3D Tutorials: How to Make Dogs in Togo(2)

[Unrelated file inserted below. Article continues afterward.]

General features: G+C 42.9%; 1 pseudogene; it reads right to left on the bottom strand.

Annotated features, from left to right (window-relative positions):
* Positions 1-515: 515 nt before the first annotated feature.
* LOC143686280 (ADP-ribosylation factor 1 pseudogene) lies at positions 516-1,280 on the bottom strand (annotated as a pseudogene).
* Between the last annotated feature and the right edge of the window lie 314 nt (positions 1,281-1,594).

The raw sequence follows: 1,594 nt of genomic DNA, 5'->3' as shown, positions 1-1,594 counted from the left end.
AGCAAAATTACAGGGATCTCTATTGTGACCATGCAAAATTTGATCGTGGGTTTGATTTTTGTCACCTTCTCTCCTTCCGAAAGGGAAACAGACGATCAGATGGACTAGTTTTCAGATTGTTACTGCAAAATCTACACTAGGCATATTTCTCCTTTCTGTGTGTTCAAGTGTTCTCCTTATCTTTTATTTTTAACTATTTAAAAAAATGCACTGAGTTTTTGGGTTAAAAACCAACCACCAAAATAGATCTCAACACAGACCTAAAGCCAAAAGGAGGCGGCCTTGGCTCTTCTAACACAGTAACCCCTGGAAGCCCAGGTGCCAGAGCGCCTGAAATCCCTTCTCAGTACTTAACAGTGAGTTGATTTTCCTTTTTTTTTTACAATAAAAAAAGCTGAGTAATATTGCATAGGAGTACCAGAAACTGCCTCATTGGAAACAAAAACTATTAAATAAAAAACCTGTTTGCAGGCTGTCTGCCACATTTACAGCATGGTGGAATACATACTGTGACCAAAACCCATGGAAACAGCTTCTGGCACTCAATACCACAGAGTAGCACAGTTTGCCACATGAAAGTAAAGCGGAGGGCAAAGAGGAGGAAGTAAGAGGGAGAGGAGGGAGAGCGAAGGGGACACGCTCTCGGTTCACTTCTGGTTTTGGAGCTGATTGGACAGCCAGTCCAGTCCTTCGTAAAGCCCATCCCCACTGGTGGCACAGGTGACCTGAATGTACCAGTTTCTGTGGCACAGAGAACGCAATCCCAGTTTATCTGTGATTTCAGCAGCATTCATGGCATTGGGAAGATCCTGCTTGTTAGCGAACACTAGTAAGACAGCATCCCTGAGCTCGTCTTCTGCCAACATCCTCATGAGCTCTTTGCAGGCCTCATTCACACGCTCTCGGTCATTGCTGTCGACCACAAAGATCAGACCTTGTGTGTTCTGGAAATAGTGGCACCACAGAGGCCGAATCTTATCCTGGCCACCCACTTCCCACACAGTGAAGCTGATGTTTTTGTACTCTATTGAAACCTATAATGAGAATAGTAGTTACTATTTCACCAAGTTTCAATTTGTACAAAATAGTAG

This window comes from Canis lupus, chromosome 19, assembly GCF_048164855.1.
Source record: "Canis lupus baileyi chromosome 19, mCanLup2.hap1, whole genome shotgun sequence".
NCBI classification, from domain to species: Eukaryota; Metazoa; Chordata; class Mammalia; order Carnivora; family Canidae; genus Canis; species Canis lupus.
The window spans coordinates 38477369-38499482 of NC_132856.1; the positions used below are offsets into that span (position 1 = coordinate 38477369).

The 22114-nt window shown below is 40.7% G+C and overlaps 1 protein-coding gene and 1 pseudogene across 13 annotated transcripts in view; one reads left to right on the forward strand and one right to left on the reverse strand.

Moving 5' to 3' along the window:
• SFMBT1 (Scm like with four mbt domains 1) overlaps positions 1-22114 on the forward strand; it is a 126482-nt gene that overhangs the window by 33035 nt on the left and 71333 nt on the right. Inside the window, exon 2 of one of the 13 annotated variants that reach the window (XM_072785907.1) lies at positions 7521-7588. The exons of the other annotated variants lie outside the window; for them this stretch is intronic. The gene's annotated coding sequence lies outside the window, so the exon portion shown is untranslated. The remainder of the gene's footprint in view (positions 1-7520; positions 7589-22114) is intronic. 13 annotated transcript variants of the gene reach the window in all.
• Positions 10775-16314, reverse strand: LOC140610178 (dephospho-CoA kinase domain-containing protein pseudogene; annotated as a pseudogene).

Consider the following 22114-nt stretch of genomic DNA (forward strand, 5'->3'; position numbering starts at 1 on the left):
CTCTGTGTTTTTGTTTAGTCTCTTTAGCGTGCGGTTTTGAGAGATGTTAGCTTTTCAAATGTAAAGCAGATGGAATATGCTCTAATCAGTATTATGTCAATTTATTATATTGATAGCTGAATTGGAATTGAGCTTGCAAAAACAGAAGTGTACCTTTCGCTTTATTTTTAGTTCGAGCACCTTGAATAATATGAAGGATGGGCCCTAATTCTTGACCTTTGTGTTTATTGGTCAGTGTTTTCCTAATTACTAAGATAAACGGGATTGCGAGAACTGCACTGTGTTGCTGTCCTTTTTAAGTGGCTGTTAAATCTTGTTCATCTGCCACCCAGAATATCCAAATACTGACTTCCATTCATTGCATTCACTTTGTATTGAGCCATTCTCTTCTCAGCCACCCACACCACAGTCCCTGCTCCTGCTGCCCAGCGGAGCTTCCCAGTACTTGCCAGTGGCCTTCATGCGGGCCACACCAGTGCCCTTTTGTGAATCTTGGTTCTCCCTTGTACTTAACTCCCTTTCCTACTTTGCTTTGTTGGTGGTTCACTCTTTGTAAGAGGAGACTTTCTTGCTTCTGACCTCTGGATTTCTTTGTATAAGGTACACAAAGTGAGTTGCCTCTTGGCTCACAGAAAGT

3D Tutorials: How to Make Dogs in Togo(2)